Have Less. Earn More.

By Robert Goldman

January 12, 2017 5 min read

A new year is upon us and it's time to make important life decisions.

Like working — that's definitely got to go. Work takes a lot of time, and if it's no longer fun to drag yourself out of bed in the morning and trudge into a job you hate, this is the year to let it go.

No question, you'll be a happier you. And you won't ever miss another episode of "Ellen." But what do you do about money? Because you need money, right, to buy stuff?

Well, that's going to change, too. Following in the footsteps of self-help guru James Altucher, you're going to stop focusing on how much stuff you can own, and start focusing on how much stuff you can get rid of.

That 84-inch Sony XBR television with 120Hz 4K and Ultra HD 3-D? Toss it out the door. Your drop-dead designer wardrobe carefully curated from the sale racks at Target? Toss it out the window. In short, everything that you had to have now has to go.

This is what guru Altucher did as I recently learned in "Why Self-Help Guru James Altucher Only Owns 15 Things," an Alex Williams' article in The New York Times.

As a "gimlet-eyed self-help guru," Altucher has a lot of self-help to offer. Over the past half-decade he has succeeded and crashed any number of enterprises in his roles as "tech entrepreneur, venture capitalist and financial pundit."

In between all the crashing and burning, Altucher has written 16 books. Don't have time to read them all? Let me provide a brief description of just one brilliant Altucher idea — the "alien trick" to beat anxiety, in which he pretends to wake up every day on another planet with a new body.

"I have no worries because tomorrow I will have a new body," Altucher says. "No envies. No worries. Only new things to explore."

You will embrace this idea, I know. After all, you feel like an alien every day you walk into work.

The free yourself from possessions strategy is Altucher's most recent idea du jour. To reach his magic number of 15 must-have possessions — a number that includes "three sets of chinos, three T-shirts and a Ziploc bag filled with $4,000 worth of $2 bills" — Altucher dumped and donated more than 40 garbage bags of stuff.

This is the year you do the same.

You may not choose to throw out everything in your home, but you can certainly declutter your job.

Start with your computer. Outside of allowing you to postpone a gristly death on "Resident Evil 7: Biohazard," what has that computer ever done for you? And think how much desk space you would have if you tossed it? Why, you could spread out your entire collection of Hummel figurines — those you're never giving away!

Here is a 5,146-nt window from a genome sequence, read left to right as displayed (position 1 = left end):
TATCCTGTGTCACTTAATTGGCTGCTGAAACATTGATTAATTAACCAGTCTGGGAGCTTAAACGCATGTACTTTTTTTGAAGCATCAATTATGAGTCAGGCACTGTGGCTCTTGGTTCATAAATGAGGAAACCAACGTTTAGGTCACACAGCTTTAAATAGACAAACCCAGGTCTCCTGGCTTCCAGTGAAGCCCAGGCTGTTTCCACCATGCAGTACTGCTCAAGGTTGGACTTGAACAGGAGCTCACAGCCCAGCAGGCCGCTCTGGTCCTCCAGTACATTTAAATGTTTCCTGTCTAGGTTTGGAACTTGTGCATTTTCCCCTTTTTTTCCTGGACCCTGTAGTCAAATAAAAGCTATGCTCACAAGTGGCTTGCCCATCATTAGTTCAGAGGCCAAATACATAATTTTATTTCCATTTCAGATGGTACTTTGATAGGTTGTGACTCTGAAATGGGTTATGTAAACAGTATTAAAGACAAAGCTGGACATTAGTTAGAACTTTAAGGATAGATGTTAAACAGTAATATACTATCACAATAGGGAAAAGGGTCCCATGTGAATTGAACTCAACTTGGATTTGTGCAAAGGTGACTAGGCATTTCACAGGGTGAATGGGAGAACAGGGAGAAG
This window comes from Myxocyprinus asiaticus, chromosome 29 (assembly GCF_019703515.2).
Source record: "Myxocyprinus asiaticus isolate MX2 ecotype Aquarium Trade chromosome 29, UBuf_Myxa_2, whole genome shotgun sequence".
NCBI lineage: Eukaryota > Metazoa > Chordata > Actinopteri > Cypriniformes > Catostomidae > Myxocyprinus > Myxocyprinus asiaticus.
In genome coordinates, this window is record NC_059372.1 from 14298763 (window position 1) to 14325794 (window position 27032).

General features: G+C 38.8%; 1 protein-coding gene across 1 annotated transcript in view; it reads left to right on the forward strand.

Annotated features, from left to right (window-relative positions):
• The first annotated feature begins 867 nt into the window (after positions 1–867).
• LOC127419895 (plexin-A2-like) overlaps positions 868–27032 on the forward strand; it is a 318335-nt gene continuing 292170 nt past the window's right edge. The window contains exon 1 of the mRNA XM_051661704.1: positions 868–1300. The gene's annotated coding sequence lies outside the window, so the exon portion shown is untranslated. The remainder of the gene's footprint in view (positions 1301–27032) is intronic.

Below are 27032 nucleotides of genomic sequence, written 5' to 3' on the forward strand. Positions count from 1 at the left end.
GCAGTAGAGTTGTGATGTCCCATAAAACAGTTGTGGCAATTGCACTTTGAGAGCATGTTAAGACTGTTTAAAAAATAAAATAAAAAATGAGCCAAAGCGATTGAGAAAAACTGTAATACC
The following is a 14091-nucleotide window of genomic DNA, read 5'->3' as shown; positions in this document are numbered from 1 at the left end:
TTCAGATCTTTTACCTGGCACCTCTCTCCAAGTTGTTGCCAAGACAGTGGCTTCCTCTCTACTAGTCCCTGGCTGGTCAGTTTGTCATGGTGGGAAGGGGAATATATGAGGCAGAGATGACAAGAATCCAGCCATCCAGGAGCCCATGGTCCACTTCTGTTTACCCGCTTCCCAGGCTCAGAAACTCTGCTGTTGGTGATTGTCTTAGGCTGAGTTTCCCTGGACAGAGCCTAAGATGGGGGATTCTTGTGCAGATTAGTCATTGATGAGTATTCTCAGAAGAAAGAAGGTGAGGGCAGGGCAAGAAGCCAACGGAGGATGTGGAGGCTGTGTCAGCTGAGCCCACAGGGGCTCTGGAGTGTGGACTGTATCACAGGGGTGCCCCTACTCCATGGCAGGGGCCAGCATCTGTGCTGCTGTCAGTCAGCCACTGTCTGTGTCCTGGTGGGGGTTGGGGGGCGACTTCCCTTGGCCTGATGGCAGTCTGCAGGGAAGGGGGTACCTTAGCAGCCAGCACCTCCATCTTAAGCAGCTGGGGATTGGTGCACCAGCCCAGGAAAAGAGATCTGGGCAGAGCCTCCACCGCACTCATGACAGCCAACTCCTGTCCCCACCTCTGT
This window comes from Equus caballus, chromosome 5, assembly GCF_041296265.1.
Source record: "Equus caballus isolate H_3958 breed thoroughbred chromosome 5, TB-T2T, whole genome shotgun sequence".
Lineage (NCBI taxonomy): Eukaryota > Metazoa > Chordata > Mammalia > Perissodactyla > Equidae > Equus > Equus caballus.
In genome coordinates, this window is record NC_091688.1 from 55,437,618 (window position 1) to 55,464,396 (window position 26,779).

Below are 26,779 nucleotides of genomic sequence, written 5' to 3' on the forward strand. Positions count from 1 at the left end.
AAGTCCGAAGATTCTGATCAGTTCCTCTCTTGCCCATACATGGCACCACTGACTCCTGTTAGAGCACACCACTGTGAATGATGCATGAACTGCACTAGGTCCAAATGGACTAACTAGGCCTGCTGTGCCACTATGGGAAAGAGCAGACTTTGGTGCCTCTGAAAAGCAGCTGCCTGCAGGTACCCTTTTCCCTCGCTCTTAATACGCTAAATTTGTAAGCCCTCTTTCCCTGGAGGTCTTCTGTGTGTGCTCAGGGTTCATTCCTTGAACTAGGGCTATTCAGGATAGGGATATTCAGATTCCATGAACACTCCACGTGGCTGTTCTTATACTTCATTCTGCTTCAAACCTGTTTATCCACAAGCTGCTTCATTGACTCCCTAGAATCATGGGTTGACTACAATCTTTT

Your phone goes next. Yes, it's good to have a phone for emergencies, like when you need to order a pizza, but you can borrow one, easy, and save yourself the cost of a service contract. (I know! You promised to give AT&T your firstborn to get a reduced price on last year's iPhone, but you're in total deaquisition mode now, and getting rid of your child could really free you up.)

Your colleagues will definitely have to go. I'm not suggesting foul play. Your normal bad behavior at work will drive them away, eventually, leaving you with zero competition when it comes to competing for the plumpest jelly doughnuts at the Monday morning staff meeting. (Sorry, James, but those doughnuts aren't going anywhere, either.)

While you're cleaning up all your office clutter, rid yourself of your manager. She can easily be replaced with a shiny new Lincoln penny, which you can toss to make decisions.

Your final step will be to rid yourself of employment. If you have followed my previous suggestions and jettisoned your computer, your phone, your co-workers and your manager, the HR department may send a representative to help you get rid of your job.

Welcome the assistance, I say, and I'm sure James Altucher would agree. With no job, you will have plenty of time to reduce the rest of rubble that clutters up your life. No money to buy food? Stop eating. No money to buy clothes? Go naked. It's a great way to make sure you don't collect another bunch of useless friends.

Yes, let it all go — everything but the 84-inch Sony. That really is sweet.

Bob Goldman was an advertising executive at a Fortune 500 company, but he finally wised up and opened Bob Goldman Financial Planning in Sausalito, California. He now works out of Bellingham, Washington. He offers a virtual shoulder to cry on at [email protected] To find out more about Bob Goldman, and read features by other Creators Syndicate writers and cartoonists, visit the Creators Syndicate webpage at www.creators.com.

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